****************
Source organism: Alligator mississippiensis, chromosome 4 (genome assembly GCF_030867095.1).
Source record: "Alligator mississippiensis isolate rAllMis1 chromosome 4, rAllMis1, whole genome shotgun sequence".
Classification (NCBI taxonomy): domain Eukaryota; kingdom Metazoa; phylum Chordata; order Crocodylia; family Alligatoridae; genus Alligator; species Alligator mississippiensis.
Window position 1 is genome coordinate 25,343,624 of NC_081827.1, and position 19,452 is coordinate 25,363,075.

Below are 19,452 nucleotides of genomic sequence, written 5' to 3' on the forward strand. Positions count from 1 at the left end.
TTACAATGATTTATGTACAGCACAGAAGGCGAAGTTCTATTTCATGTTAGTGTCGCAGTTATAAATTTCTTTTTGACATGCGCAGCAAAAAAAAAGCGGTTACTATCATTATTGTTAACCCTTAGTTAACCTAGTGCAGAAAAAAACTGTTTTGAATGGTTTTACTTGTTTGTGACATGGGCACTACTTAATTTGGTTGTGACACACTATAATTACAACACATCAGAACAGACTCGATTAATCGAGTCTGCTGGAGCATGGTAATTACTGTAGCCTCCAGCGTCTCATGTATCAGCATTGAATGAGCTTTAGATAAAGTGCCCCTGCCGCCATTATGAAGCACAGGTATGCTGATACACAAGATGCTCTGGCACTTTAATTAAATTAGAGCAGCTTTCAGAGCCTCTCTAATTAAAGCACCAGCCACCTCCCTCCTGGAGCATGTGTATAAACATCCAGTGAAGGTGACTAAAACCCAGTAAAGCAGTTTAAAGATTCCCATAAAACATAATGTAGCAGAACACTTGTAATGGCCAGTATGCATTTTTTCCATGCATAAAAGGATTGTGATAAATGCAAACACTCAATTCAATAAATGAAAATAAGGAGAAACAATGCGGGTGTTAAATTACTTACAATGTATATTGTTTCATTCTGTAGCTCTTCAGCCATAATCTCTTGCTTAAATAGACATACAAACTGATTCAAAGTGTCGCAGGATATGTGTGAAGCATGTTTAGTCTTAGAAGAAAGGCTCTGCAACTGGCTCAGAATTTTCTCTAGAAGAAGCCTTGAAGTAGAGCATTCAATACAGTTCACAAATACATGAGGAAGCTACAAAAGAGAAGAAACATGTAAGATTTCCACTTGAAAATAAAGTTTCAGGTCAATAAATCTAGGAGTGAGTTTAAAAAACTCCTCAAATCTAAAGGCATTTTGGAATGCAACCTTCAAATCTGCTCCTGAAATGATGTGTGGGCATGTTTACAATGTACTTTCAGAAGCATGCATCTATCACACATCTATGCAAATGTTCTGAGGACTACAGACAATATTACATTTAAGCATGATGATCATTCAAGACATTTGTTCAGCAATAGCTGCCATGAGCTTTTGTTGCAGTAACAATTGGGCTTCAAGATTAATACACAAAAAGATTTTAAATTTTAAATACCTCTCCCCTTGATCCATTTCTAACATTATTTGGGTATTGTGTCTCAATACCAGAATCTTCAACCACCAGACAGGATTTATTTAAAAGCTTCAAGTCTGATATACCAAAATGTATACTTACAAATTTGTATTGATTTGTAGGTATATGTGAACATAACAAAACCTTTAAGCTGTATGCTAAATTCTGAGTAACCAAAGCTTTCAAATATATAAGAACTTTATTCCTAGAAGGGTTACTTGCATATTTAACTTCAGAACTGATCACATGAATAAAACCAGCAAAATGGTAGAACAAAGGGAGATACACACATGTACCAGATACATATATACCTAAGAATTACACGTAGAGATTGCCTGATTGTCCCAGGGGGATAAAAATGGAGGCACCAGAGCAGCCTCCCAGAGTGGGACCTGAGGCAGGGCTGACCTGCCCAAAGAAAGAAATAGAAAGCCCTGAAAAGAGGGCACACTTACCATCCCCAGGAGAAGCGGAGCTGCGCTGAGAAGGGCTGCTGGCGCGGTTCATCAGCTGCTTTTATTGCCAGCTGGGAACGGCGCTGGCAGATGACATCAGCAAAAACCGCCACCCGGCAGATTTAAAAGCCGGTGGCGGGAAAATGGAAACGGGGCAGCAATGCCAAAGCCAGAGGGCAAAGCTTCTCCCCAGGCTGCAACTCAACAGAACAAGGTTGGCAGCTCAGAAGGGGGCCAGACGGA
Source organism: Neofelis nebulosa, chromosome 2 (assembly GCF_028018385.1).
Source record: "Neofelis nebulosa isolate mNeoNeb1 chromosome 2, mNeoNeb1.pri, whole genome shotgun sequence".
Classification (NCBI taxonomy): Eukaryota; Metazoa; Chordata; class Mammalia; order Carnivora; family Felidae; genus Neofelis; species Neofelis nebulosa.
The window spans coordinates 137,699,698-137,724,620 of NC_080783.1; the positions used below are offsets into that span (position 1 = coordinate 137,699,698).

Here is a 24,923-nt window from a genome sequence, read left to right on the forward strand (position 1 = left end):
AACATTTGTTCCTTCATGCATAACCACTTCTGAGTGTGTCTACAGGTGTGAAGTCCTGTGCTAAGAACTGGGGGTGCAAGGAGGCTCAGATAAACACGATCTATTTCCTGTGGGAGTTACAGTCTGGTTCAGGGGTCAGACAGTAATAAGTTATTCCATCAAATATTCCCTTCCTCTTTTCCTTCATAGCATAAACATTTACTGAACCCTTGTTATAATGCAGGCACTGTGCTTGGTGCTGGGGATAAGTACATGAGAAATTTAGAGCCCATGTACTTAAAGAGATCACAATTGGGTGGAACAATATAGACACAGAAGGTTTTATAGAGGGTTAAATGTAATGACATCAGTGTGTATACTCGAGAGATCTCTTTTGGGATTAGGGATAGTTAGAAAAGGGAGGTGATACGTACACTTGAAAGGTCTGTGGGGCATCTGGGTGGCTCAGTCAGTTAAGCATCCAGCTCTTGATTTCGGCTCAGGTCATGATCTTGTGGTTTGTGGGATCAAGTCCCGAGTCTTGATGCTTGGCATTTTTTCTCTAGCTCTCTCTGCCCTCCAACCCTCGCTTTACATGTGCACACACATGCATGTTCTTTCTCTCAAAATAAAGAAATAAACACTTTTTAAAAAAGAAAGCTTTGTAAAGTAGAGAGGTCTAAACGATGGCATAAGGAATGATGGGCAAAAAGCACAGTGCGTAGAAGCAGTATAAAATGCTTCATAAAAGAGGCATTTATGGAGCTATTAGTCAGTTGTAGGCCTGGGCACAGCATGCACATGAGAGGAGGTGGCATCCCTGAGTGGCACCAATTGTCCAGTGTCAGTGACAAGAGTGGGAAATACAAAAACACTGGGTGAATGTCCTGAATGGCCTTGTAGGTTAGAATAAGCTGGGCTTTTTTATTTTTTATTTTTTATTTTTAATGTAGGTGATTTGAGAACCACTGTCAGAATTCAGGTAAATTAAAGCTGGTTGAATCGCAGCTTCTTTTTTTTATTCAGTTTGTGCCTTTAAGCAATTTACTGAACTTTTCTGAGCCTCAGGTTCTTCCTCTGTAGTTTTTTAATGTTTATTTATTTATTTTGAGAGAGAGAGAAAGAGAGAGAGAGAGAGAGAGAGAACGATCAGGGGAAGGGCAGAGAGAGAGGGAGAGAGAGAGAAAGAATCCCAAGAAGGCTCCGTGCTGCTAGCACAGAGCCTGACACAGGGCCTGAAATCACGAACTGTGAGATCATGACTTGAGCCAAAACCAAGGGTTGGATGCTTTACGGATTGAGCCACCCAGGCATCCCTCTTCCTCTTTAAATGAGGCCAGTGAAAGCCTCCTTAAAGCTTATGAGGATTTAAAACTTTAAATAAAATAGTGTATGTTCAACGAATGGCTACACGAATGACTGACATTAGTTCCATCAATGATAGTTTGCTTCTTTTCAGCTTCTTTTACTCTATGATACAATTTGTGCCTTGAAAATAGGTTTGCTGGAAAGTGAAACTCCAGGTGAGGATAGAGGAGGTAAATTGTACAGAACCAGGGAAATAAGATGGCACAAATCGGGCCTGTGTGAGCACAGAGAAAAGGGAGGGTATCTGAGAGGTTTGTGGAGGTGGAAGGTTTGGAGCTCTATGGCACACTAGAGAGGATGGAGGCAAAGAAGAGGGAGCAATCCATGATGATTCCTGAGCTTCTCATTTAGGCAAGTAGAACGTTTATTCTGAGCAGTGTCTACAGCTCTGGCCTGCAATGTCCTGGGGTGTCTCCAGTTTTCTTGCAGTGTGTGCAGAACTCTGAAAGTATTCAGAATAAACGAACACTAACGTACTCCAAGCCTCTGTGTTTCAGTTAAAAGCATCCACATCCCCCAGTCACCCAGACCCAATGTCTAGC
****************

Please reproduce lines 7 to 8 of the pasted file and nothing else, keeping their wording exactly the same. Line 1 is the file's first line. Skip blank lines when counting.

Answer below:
Source organism: Neofelis nebulosa, chromosome 2 (assembly GCF_028018385.1).
Source record: "Neofelis nebulosa isolate mNeoNeb1 chromosome 2, mNeoNeb1.pri, whole genome shotgun sequence".